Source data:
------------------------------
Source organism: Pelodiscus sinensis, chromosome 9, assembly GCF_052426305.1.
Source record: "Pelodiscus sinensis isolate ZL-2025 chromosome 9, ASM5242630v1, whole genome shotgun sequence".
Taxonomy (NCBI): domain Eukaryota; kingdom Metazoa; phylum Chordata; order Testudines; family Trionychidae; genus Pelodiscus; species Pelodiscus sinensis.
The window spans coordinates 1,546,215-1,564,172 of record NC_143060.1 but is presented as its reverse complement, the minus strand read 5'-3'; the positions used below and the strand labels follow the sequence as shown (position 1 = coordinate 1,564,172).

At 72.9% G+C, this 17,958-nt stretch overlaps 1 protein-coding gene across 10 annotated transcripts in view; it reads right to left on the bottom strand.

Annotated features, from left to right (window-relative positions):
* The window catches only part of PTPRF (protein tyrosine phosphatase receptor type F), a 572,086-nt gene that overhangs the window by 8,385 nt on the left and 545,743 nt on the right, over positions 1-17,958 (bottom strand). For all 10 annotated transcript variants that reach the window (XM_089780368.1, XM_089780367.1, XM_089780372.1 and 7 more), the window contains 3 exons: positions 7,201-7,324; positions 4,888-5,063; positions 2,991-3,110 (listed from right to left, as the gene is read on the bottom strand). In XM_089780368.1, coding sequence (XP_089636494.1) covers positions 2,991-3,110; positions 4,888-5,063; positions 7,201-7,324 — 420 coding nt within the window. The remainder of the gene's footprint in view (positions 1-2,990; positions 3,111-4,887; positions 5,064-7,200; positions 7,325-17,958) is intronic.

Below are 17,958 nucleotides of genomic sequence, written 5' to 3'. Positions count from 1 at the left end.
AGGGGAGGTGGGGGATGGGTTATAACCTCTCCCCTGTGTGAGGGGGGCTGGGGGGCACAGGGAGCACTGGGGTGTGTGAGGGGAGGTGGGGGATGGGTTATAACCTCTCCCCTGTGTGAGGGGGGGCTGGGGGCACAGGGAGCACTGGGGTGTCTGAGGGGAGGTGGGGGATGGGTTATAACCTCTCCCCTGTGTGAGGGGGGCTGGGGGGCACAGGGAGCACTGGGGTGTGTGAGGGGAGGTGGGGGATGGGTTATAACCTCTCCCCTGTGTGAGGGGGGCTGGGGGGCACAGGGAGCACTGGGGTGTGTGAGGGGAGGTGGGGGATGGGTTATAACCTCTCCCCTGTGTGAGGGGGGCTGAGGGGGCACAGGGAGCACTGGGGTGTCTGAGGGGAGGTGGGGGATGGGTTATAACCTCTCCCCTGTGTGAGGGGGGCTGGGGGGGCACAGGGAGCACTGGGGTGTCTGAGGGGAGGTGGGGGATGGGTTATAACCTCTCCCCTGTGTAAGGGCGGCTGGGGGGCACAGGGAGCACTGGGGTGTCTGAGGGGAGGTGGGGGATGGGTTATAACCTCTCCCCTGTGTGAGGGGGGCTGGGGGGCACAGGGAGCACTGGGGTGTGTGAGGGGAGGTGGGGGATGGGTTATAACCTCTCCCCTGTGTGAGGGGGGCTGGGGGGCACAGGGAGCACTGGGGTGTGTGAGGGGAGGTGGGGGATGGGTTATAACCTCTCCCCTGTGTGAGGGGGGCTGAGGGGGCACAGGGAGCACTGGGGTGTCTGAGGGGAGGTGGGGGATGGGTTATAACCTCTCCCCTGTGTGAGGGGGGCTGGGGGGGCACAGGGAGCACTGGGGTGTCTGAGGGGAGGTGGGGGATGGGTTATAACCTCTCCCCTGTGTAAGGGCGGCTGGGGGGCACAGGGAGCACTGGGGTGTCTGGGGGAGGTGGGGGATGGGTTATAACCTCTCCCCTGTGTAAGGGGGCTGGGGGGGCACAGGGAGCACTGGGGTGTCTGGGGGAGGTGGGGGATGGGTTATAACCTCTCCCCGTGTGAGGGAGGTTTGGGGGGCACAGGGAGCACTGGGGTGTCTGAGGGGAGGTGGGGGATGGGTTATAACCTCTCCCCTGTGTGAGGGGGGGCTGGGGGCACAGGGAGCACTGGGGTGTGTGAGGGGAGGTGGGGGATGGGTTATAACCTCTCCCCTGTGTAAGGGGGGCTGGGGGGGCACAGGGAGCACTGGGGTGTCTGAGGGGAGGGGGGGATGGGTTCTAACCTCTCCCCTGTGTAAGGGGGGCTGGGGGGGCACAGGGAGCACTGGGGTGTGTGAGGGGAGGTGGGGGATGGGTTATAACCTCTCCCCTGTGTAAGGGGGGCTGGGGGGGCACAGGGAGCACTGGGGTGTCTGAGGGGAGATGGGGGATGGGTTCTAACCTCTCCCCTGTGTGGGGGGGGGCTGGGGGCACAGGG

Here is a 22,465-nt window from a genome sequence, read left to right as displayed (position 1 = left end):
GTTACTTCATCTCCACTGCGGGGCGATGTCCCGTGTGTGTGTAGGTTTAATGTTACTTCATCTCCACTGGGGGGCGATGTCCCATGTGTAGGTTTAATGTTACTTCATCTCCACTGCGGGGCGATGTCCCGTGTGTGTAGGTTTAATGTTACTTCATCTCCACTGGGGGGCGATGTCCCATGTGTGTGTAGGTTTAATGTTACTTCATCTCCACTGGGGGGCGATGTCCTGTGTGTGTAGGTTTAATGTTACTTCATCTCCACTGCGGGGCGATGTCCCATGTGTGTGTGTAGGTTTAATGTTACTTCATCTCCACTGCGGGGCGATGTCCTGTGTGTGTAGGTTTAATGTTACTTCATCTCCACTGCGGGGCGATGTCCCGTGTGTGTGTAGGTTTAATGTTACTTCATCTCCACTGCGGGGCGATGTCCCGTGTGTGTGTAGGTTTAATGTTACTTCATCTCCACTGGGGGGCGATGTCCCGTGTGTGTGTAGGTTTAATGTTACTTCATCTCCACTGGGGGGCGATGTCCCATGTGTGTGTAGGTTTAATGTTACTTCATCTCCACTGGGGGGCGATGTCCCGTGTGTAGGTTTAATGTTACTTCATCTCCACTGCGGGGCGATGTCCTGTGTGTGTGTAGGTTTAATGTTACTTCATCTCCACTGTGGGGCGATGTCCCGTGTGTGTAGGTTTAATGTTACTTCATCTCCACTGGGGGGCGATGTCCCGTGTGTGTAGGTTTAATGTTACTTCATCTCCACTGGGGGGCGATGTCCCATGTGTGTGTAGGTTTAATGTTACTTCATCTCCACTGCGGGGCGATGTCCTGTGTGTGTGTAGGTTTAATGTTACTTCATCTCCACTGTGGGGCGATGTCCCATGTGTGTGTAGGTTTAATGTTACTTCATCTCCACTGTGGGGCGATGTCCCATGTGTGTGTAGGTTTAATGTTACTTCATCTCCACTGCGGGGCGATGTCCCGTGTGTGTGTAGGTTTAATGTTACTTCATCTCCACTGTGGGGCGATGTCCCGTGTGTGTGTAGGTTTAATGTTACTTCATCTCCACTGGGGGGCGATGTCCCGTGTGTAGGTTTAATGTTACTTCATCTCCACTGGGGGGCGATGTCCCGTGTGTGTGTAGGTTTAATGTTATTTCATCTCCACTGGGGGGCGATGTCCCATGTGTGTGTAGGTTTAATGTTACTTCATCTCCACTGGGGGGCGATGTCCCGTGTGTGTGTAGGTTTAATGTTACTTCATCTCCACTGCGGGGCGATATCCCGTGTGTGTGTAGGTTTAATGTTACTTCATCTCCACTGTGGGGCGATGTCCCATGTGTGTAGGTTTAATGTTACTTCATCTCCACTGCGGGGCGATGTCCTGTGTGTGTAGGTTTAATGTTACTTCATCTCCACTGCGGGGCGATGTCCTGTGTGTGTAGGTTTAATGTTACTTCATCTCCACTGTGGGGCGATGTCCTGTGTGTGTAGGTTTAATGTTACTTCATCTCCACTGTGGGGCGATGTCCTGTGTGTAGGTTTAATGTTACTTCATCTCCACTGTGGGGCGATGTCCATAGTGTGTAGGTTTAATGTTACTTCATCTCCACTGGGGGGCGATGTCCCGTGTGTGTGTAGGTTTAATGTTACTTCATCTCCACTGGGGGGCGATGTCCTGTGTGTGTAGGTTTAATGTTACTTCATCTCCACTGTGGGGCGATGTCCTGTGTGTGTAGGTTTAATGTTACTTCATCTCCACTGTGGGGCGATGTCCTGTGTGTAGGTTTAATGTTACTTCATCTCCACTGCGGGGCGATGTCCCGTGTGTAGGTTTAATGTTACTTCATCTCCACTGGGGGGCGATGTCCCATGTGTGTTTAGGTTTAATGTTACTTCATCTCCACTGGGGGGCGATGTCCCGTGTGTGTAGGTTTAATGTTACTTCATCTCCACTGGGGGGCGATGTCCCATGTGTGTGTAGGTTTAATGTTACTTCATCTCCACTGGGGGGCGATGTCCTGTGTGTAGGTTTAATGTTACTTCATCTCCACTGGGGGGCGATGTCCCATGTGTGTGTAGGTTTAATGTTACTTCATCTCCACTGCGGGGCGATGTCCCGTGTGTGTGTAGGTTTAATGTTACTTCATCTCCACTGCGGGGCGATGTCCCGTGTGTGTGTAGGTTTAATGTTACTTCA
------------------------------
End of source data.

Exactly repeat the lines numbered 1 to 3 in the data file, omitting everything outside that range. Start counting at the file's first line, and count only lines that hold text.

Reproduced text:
Source organism: Pelodiscus sinensis, chromosome 9, assembly GCF_052426305.1.
Source record: "Pelodiscus sinensis isolate ZL-2025 chromosome 9, ASM5242630v1, whole genome shotgun sequence".
Taxonomy (NCBI): domain Eukaryota; kingdom Metazoa; phylum Chordata; order Testudines; family Trionychidae; genus Pelodiscus; species Pelodiscus sinensis.